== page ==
Why Bother with Immersion Language Proficiency Assessment?
The ACIE Newsletter, February 2006, Vol. 9, No. 2
By Maria Alicia Arabbo, K-12 Spanish Immersion Program Coordinator, St. Paul Public Schools, St. Paul, MN
Is immersion programs thrive across the nation the need to carefully assess and thoughtfully reflect on how immersion students’ language develops across grade levels becomes more pressing. In the St. Paul Public Schools (MN), a program-level proficiency assessment initiative has helped our K-12 Spanish immersion program gain valuable information on students’ immersion language skills. This, in turn, is allowing us to reconsider program design and encourage pedagogical practices that can better address
The Saint Paul Public Schools district first brought language immersion education to Minnesota back in 1986. Adams Spanish Immersion Magnet School was initially developed as an early total immersion program and began with 44 K-1 students and two teachers. In 1993, the program was articulated to the secondary level at Highland Park Junior High and in 1995 articulated to the upper secondary level at Highland Park Senior High. Today, the K-12 Spanish Immersion Program’s enrollment boasts 913 students and 47 teachers across the three school sites.
In 2003, the program was awarded a federal Foreign Language Assistance Grant (FLAP). One of the goals of the grant was to establish a comprehensive annual assessment of students’ Spanish proficiency by testing at specific grade levels. Up until that time, due to a lack of resources, the program had been unable to articulate a holistic system for immersion language assessment, one that attended to students’ abilities in reading, writing, listening and speaking across the K-12 spectrum. To ensure students’ continued progress with the language proficiency goals of our program and identify specific areas of weakness in language learning, we believed a comprehensive assessment framework targeting students’ language development over time had become imperative. Best practice in second language education tells us that a long-term, sustained commitment to language learning within an effective program is essential if the program seeks to develop higher levels of proficiency.
Assessment Task Force
As a first step, an assessment task force was established to explore, make recommendations, and develop a well thought-out plan, including goals and a timetable for implementation. The primary goal at the beginning of the task force’s work was to define beliefs and find common ground around assessment in order to develop an inclusive atmosphere in which participants could feel ownership of the work. The task force members researched assessment instruments used at different immersion programs around the country and collected samples for review and possible adaptation. We then considered issues of cost, full implementation coordination, parent support, and data management. As a result of the task force’s work, a plan to systematically gather data on Spanish language proficiency development in the areas of listening comprehension, speaking, reading and writing was created (see Table 1, p. 7 for overview of assessment plan).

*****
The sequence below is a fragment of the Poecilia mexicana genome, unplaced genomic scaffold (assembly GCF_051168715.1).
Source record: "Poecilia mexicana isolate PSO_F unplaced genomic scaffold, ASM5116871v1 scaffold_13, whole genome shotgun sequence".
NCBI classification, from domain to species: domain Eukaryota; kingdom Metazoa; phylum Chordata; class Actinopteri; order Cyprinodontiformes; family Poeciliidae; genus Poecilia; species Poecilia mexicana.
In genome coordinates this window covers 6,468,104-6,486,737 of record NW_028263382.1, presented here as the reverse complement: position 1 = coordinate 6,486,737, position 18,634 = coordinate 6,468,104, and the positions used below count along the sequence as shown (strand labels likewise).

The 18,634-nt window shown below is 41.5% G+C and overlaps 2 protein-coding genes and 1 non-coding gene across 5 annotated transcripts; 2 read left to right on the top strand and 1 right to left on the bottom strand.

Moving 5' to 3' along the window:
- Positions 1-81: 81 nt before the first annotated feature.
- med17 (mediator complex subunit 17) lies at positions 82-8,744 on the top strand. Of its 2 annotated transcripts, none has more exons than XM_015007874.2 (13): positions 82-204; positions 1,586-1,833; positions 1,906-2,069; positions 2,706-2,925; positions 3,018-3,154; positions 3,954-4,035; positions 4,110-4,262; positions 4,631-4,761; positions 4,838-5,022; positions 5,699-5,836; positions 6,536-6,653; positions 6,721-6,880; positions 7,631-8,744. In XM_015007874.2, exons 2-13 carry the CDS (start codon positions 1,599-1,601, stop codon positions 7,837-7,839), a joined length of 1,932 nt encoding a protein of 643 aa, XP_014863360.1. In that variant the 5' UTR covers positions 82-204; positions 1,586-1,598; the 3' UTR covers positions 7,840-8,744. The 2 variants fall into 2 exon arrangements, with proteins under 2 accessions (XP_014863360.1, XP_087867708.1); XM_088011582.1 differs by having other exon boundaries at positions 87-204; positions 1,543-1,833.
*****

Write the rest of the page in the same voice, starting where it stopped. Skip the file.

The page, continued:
We are currently in our third and final year of funding.
Year I focused mainly on the development of the framework,
Year II on teacher preparation and piloting of the oral language
and reading assessment tools, and Year III efforts include
the co-construction of a program-level writing rubric and
implementation of the entire assessment plan. As a program
we have learned a great deal from this initiative. Observing
what students do with language, determining what they have
learned as well as how well they are learning it, identifying
commonly occurring errors in verbal expression and understanding
them as indicators of target areas for further communicative
development are just some of the valuable insights gained
from this experience.
The comprehensiveness of our assessment plan has provided the program with a more complete picture of students’ language progress. Overall, results have indicated that the majority of our immersion students are successfully acquiring intermediate-high to advanced levels of proficiency by grade 8. One participating teacher shared that the assessment process and results have helped her to think more purposely about planning for students to talk to each other in Spanish. As Pauline Gibbons argues, “central to the notion of assessment is the principle that the information it provides should be used to inform subsequent teaching and learning activities.” (Gibbons, 2002, p. 123)
The assessment framework we have designed is fulfilling its purpose. It is raising teacher awareness of student proficiency and informing curriculum and instruction. We encourage other immersion programs to make a similar commitment to analytically tracking their students’ language development. Collectively then, we can begin to pool these data and establish much-needed benchmarks for the immersion student audience. So, why bother with immersion language proficiency assessment? Because the time invested is highly compensated by the depth of information we obtained on our program-level performance.